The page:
AUDIE CORNISH, HOST:
We're learning more now about the man responsible for the shootings. Aaron Alexis had a record of erratic behavior, both while he served in the military and in civilian life. Despite that, he somehow managed to obtain an honorable discharge from the Navy, and he had secret security clearance.
NPR Pentagon correspondent Tom Bowman has been following the story, and he joins us now. And, Tom, let's start with those reports of misconduct because Aaron Alexis' did have an honorable discharge. How did that happen?
TOM BOWMAN, BYLINE: Well, I was told by defense official, Audie, that it was clear over time that Aaron Alexis was not going to make it as a sailor. He had repeated unauthorized absences. There was an incident of insubordination, another of disorderly conduct. And he had troubles in the civilian world as well, a couple of incidents involving discharge of a firearm, but he was arrested and not charged. And now, this added to the pattern of behavior, so the Navy was going to process him out and give him a general discharge, one rung below honorable. Instead, they gave him a quick way out through the special program, and he got an honorable discharge. But again, nothing here rose to the level of great concern. There were no serious crimes here. They just kind of let him get on with his life.
CORNISH: Also, this issue of his security clearance in the Navy, the level of secret, did he keep it when he left the Navy?
BOWMAN: Yes he did, and that's standard procedure in military. The clearance goes with you when you leave. And in this case, his secret clearance would last 10 years, starting from 2008, according to defense officials. The company that hired him said they checked with the Navy to make sure he had that clearance. They were told, yes. And the company also said in a statement that they hired a service to do a separate check and the only thing that popped up were some minor traffic offenses.
CORNISH: So that security clearance and that job got him access to the Navy Yard this week. Is that what the investigators think?
BOWMAN: That's right. The FBI says he used his own ID to get in. It was his and it was active. The FBI says he had with him a shotgun that he purchased legally in Virginia. But since you have a proper ID card to get on to that base, no one would have checked your car or your bags.
CORNISH: Now, there is a report released today by the inspector general at the Pentagon that's very critical of the security at Navy installations. Does that have a bearing on this case?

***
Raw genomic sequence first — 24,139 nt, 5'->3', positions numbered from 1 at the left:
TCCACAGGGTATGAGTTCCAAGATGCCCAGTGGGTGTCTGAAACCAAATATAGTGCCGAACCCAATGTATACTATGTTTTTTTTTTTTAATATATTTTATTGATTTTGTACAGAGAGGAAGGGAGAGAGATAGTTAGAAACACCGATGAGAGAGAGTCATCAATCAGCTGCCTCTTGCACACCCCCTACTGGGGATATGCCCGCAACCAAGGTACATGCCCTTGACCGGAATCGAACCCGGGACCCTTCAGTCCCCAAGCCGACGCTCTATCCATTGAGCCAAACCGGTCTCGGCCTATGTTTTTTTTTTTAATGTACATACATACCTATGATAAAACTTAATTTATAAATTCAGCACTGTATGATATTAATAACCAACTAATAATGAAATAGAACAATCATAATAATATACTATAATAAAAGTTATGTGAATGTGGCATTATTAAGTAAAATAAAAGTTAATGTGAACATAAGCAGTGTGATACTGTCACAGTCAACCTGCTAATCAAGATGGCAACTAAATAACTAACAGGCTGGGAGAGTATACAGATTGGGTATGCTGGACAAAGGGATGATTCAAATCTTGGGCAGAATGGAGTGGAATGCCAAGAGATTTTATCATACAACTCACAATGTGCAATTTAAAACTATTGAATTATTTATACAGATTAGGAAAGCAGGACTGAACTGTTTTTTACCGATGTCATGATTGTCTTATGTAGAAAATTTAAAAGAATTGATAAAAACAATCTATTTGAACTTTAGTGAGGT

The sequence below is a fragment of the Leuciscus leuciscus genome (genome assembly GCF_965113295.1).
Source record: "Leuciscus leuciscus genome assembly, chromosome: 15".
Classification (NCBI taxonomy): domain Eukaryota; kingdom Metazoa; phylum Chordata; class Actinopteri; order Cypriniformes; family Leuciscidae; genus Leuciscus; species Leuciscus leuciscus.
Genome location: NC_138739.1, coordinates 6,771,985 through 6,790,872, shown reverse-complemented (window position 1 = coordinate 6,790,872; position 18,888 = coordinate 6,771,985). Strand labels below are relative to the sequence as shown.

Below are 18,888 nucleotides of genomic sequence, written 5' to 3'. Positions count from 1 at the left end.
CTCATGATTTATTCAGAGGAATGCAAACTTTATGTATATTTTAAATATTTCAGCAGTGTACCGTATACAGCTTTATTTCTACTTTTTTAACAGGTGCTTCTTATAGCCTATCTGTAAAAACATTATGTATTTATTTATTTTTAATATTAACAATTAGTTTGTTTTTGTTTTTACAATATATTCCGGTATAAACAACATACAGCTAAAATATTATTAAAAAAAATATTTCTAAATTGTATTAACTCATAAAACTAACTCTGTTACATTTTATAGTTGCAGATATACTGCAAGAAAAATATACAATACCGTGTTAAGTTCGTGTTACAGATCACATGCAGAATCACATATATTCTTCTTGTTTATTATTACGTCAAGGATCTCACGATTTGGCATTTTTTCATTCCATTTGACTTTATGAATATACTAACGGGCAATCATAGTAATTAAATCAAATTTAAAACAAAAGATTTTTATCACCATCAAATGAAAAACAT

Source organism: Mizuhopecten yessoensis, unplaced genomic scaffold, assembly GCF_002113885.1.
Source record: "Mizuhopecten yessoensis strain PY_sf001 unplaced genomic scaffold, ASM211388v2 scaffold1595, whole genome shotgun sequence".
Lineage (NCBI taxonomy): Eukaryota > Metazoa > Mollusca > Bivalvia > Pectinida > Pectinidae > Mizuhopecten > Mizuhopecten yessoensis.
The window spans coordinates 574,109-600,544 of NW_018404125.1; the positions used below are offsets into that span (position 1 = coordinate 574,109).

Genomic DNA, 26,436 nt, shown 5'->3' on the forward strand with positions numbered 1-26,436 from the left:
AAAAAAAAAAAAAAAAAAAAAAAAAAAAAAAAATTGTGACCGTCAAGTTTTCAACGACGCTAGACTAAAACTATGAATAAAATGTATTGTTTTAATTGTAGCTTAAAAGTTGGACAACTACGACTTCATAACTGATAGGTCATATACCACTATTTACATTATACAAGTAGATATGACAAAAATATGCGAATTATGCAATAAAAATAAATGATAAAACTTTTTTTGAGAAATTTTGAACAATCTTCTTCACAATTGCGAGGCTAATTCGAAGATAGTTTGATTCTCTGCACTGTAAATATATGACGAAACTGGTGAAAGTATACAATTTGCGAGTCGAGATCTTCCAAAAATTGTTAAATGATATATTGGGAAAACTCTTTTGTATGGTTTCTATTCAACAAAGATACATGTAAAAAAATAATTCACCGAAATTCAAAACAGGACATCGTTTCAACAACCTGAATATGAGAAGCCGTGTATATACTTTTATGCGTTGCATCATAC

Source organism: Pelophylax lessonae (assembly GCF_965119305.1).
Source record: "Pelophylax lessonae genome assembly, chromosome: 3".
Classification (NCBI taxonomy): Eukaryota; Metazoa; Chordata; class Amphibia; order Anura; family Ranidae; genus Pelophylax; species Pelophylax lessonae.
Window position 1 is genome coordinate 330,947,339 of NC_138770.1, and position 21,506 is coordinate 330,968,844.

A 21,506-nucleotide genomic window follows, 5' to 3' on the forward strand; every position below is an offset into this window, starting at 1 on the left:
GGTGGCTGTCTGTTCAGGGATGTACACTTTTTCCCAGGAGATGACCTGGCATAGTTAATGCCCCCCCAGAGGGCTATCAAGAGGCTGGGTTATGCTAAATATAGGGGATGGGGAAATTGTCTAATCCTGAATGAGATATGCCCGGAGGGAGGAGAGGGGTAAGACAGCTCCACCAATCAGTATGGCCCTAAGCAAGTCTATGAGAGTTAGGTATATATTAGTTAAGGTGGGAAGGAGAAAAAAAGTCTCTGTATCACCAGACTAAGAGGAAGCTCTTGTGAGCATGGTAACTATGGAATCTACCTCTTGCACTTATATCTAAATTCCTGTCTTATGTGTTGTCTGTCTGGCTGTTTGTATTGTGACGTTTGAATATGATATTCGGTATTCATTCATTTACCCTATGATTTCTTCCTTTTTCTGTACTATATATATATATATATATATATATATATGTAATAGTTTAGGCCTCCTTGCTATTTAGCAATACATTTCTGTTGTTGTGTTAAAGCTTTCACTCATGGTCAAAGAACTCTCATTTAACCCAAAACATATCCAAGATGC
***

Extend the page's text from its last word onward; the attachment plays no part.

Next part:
BOWMAN: Well, the report found out there was cost-cutting for access cards at Navy bases. That people weren't properly vetted. The IG found that, as a result, 52 convicted felons were allowed on to Navy bases, including an unnamed base in Washington, D.C., and that this putting workers and families and the facilities at risk. But it's important to remember here, at the time Aaron Alexis showed up at the Navy Yard, he was a government contractor with proper identification who had no convictions.
CORNISH: Lastly, Aaron Alexis, there are reports that he had mental health issues. What's the evidence you've learned of that?
BOWMAN: Well, there were reports from back in 2004, after an incident in Seattle, in which Alexis shot out the tires of a car. His father said at the time that his son had anger issues, some stemming from being in New York City during the 9/11 terrorist attacks. More recently, just last month, there was something more troubling, especially in hindsight. The Newport Rhode Island Police Department responded to a call from a hotel. They said they encountered Aaron Alexis. And according to the police report, he told officers that people were following him. And I'm quoting from the report here, "They were using some sort of microwave machine to send vibrations through the ceiling so he couldn't fall asleep." Now, the Newport Police Department said in a report that he notified the naval base in Newport and apparently made contact with the naval police on duty just to follow up. But again, this is something that didn't raise red flags.
CORNISH: That's NPR Pentagon correspondent Tom Bowman. Tom, thank you.
BOWMAN: You're welcome. Transcript provided by NPR, Copyright NPR.